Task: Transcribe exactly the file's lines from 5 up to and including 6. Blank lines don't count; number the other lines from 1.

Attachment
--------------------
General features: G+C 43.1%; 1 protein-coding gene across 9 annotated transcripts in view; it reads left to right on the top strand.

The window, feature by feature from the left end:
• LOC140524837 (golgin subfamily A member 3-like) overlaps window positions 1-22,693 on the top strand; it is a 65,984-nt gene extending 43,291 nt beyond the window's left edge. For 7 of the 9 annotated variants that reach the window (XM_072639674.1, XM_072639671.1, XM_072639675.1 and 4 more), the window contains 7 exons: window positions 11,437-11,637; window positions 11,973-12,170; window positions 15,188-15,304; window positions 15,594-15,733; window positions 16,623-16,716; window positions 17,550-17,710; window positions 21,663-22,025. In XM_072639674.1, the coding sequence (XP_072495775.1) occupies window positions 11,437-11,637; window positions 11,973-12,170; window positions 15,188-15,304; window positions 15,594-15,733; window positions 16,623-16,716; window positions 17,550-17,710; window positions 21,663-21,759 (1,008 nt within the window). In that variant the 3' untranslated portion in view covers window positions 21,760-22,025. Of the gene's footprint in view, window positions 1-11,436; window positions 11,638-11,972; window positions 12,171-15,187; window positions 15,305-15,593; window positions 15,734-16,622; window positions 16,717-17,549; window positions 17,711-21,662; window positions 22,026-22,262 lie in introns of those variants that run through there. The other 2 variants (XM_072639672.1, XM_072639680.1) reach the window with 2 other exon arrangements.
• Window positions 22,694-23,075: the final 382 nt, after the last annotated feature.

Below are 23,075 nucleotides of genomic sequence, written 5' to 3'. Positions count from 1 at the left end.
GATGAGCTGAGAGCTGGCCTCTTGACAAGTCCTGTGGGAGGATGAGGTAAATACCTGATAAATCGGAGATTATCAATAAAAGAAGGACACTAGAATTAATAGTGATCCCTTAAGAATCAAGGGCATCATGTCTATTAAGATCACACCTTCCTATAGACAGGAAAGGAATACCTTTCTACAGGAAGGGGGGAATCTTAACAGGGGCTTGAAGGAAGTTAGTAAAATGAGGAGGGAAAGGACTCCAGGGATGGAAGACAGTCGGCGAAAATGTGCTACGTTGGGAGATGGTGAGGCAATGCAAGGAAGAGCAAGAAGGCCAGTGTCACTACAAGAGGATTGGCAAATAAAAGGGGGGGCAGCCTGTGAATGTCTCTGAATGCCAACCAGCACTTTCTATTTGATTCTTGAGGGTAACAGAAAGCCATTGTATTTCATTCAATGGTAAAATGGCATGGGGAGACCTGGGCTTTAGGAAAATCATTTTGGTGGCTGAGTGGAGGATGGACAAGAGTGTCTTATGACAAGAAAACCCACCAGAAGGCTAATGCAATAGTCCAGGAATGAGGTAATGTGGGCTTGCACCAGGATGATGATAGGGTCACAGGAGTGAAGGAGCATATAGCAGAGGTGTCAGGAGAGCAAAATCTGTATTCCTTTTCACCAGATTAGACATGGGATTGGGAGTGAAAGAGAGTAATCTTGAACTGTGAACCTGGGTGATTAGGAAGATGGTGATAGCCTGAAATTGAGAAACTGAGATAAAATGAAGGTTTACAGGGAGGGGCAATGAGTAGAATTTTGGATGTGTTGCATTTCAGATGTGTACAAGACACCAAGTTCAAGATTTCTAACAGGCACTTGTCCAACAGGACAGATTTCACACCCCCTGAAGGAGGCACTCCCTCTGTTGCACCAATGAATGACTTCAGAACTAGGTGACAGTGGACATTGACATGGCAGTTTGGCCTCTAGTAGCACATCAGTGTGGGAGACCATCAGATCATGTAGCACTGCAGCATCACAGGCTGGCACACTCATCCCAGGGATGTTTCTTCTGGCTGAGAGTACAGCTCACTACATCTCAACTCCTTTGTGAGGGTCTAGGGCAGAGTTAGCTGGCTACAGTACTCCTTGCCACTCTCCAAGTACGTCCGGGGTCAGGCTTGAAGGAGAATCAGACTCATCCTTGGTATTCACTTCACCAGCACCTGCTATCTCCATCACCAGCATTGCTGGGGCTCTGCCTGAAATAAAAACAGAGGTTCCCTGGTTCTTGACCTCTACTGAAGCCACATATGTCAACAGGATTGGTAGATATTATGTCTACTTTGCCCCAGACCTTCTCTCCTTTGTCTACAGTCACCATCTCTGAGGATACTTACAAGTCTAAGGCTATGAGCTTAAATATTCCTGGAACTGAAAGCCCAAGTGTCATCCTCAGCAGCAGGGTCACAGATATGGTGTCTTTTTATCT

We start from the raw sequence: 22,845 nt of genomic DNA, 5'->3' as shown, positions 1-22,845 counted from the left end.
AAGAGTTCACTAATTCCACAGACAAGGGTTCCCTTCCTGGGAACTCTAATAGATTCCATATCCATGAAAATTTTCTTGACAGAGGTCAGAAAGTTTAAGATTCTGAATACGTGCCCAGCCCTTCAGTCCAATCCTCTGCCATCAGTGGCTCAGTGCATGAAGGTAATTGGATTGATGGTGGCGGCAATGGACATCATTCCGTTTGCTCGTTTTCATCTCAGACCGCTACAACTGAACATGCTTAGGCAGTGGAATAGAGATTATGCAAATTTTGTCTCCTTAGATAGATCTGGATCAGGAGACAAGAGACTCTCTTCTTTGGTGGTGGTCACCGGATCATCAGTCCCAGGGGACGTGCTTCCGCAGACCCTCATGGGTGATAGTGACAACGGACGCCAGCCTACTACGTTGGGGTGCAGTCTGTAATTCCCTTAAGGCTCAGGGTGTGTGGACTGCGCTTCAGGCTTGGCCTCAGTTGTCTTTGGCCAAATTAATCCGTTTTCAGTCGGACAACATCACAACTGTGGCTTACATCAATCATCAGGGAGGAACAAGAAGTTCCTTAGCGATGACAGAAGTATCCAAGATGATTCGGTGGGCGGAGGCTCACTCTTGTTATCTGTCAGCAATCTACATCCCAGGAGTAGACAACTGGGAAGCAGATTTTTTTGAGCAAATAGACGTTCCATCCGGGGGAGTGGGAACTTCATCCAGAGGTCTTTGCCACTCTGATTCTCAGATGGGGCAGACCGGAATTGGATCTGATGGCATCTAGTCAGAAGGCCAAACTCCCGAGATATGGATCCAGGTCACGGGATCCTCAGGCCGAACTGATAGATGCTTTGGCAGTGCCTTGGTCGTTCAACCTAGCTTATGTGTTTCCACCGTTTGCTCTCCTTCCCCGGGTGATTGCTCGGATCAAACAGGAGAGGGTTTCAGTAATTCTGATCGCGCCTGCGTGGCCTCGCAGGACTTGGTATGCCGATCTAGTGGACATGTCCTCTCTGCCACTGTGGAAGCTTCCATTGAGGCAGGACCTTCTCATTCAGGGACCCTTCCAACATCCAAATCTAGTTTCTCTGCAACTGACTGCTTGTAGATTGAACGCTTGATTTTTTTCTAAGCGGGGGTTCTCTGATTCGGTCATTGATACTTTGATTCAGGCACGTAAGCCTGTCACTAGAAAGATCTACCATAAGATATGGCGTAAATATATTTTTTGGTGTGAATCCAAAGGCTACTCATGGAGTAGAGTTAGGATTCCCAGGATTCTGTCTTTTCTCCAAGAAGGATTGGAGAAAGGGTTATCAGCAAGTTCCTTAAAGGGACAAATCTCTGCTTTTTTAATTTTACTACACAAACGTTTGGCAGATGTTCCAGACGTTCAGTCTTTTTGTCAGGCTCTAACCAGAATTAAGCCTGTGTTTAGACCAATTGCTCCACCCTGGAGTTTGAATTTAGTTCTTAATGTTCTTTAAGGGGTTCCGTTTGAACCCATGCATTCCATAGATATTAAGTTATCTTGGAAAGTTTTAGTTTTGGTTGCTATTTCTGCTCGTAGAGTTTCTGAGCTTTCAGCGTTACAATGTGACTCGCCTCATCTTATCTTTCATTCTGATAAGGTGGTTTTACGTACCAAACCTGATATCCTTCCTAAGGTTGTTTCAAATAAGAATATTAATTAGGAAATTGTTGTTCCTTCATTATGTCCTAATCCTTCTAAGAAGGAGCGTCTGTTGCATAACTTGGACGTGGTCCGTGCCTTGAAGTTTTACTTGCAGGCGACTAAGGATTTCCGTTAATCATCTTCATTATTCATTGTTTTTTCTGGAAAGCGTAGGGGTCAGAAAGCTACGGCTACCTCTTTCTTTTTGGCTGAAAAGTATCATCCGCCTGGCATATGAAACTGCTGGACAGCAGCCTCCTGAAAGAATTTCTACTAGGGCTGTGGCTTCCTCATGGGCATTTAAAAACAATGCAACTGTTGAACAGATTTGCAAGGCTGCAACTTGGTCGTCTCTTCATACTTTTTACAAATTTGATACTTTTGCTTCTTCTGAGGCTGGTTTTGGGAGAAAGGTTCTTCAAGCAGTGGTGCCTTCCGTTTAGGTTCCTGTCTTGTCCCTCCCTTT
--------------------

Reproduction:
Below are 23,075 nucleotides of genomic sequence, written 5' to 3'. Positions count from 1 at the left end.
GATGAGCTGAGAGCTGGCCTCTTGACAAGTCCTGTGGGAGGATGAGGTAAATACCTGATAAATCGGAGATTATCAATAAAAGAAGGACACTAGAATTAATAGTGATCCCTTAAGAATCAAGGGCATCATGTCTATTAAGATCACACCTTCCTATAGACAGGAAAGGAATACCTTTCTACAGGAAGGGGGGAATCTTAACAGGGGCTTGAAGGAAGTTAGTAAAATGAGGAGGGAAAGGACTCCAGGGATGGAAGACAGTCGGCGAAAATGTGCTACGTTGGGAGATGGTGAGGCAATGCAAGGAAGAGCAAGAAGGCCAGTGTCACTACAAGAGGATTGGCAAATAAAAGGGGGGGCAGCCTGTGAATGTCTCTGAATGCCAACCAGCACTTTCTATTTGATTCTTGAGGGTAACAGAAAGCCATTGTATTTCATTCAATGGTAAAATGGCATGGGGAGACCTGGGCTTTAGGAAAATCATTTTGGTGGCTGAGTGGAGGATGGACAAGAGTGTCTTATGACAAGAAAACCCACCAGAAGGCTAATGCAATAGTCCAGGAATGAGGTAATGTGGGCTTGCACCAGGATGATGATAGGGTCACAGGAGTGAAGGAGCATATAGCAGAGGTGTCAGGAGAGCAAAATCTGTATTCCTTTTCACCAGATTAGACATGGGATTGGGAGTGAAAGAGAGTAATCTTGAACTGTGAACCTGGGTGATTAGGAAGATGGTGATAGCCTGAAATTGAGAAACTGAGATAAAATGAAGGTTTACAGGGAGGGGCAATGAGTAGAATTTTGGATGTGTTGCATTTCAGATGTGTACAAGACACCAAGTTCAAGATTTCTAACAGGCACTTGTCCAACAGGACAGATTTCACACCCCCTGAAGGAGGCACTCCCTCTGTTGCACCAATGAATGACTTCAGAACTAGGTGACAGTGGACATTGACATGGCAGTTTGGCCTCTAGTAGCACATCAGTGTGGGAGACCATCAGATCATGTAGCACTGCAGCATCACAGGCTGGCACACTCATCCCAGGGATGTTTCTTCTGGCTGAGAGTACAGCTCACTACATCTCAACTCCTTTGTGAGGGTCTAGGGCAGAGTTAGCTGGCTACAGTACTCCTTGCCACTCTCCAAGTACGTCCGGGGTCAGGCTTGAAGGAGAATCAGACTCATCCTTGGTATTCACTTCACCAGCACCTGCTATCTCCATCACCAGCATTGCTGGGGCTCTGCCTGAAATAAAAACAGAGGTTCCCTGGTTCTTGACCTCTACTGAAGCCACATATGTCAACAGGATTGGTAGATATTATGTCTACTTTGCCCCAGACCTTCTCTCCTTTGTCTACAGTCACCATCTCTGAGGATACTTACAAGTCTAAGGCTATGAGCTTAAATATTCCTGGAACTGAAAGCCCAAGTGTCATCCTCAGCAGCAGGGTCACAGATATGGTGTCTTTTTATCT